de Lancie’s no stranger to voice work; his stentorian tones have been heard in the Assassin’s Creed video games, Young Justice and in the uber-weird Invader Zim. “One day I got a call from my agent to do a cartoon show,” he recalls. “I looked at the script and thought ‘wow, this is pretty well written.’ I went in and did the show. They said ‘it’s great to have you on the show Mr. de Lancie, it’s for” – de Lancie’s voice shifts into a droning mumble; at the time he didn’t give the role – or even the show’s name – a second thought.

“I did the show and completely forgot it. About three months later I turned on my computer and there were 400 E-mails [after the show had been broadcast] – and I’m not happy.

“I begin reading one of them, and on top it says ‘My… Little… Pony.’ I asked my wife what is this. She said ‘it’s a program for little girls.’

“‘These aren’t little girls’ I thought, but what are ‘bronies?’ A friend named Mike asked if I was interested in being part of a documentary on the subject and I said I’m just sort of an interloper and it would feel strange.

“That weekend I was in Vancouver at a Star Trek convention and a bunch of people came up to me and said ‘we’re bronies.’ There must’ve been a hundred of them. I listened to their reasons why they liked the show and they were really good reasons. I began to get a sense that this was the beginning of a new fan base – and it was forming around the Elements of Harmony.”

I have to take a paragraph or two to explain the Elements of Harmony, the positive values at the heart of the show’s mythology. It’s right there in the subtitle: “Friendship is Magic.” To put it as simply as possible, each Pony personifies one of the Elements:

Applejack – Honesty

Fluttershy – Kindness

Pinkie Pie – Laughter

Rarity – Generosity

Rainbow Dash – Loyalty

- and Twilight Sparkle; her magic and their mutual friendship harness the power of the Elements of Harmony, before which bad guys Discord, Nightmare Moon or Queen Chrysalis eventually fall.

Honesty, kindness, laughter, generosity and loyalty: there are far worse values to live by.

Back to de Lancie: “The next weekend I was in Calgary and the same thing happened, and I’m beginning to get a sense of who the [brony] community is.”

It was a shooting-fish-in-a-barrel, snide Fox News (“who’s done more to destroy truth in America than any single institution”) report on the January BroNYCon that raised de Lancie’s ire. “And it pissed me off. I called Mike and said ‘dammit, let’s do this documentary.’

“The world needs more of you,” he tells the cheering crowd “This group and more groups like you have got to be better than what we have now.” For starters (and without endorsing anyone in particular) he urges the bronies to vote in November.

I’m impressed by de Lancie’s genuine passion. He’s been dealing with fanboys and girls for years; there’s absolutely no need for him to suck up to this crowd, to pretend to believe what they believe.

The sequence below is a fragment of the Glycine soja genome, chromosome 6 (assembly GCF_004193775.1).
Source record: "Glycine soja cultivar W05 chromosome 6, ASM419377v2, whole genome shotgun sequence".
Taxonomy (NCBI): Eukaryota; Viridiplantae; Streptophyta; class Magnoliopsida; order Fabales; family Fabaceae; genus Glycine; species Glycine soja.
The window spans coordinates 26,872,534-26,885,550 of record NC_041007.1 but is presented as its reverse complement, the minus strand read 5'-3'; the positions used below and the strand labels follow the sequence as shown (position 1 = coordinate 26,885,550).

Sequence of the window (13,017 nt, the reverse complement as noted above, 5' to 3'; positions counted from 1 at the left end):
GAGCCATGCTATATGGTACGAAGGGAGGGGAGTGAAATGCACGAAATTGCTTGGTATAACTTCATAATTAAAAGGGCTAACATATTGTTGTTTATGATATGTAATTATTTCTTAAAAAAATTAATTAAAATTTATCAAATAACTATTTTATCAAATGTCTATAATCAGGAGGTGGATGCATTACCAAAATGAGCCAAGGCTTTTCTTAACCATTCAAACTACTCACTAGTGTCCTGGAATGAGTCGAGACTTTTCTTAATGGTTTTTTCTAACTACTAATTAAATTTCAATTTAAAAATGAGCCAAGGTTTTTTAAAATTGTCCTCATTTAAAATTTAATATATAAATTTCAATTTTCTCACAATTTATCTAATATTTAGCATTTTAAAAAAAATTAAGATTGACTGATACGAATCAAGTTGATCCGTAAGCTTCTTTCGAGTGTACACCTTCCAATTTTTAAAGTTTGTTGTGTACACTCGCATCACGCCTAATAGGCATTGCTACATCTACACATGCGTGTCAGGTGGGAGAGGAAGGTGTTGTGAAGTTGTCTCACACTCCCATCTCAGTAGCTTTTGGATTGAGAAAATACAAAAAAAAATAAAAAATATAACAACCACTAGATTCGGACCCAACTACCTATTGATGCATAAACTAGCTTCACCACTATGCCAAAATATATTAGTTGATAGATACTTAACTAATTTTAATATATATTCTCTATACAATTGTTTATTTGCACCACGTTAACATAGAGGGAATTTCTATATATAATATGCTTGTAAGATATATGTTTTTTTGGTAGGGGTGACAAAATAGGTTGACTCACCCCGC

Can bronies really change the world? Can the fans of a cartoon show, no matter how committed accomplish what a generation, during what seemed a time of unlimited possibilities, fail to do? As someone who back in the day believed that greed and cruelty would disappear in the face of peace, love and understanding, I can’t help but be more than a little skeptical; it didn’t work then; can it work now? Can I be a brony without believing in the world-changing power of the Elements of Harmony, if I just love the show and the amazing home-made creativity it’s sparked?

It’s too hot on this first day of July to linger on such weighty subjects. Right now I’m enjoying the impromptu production number taking place on the steps of the Meadowlands Exposition Center. A crowd of bronies are singing and dancing Pinkie Pie’s “Smile” song – and they’re doing a pretty good job of it:

My name is Pinkie Pie,  And I am here to say, I’m gonna make you smile, and I will brighten up your day! It doesn’t matter now, If you are sad or blue. Cause cheering up, my friend, is just what Pinkie’s here to do!


Joe Strike is a regular contributor to AWN. He has written about animation, sci-fi and fantasy entertainment for the New York Daily News, Newsday and the New York Press. Joe has scripted the Nick Jr. series Wow! Wow! Wubbzy! and taught Mass Communications at New York's St. John's University. He is currently hosting “Interview with an Animator” [], a series of audience-attended conversations with noted figures in the animation community at a variety of New York City venues, including the Paley Center for the Media, The Society of Illustrators and the Museum of Comic and Cartoon Art. Joe can be reachedvia

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Joe Strike has written about animation for numerous publications. He is the author of Furry Nation: The True Story of America's Most Misunderstood Subculture.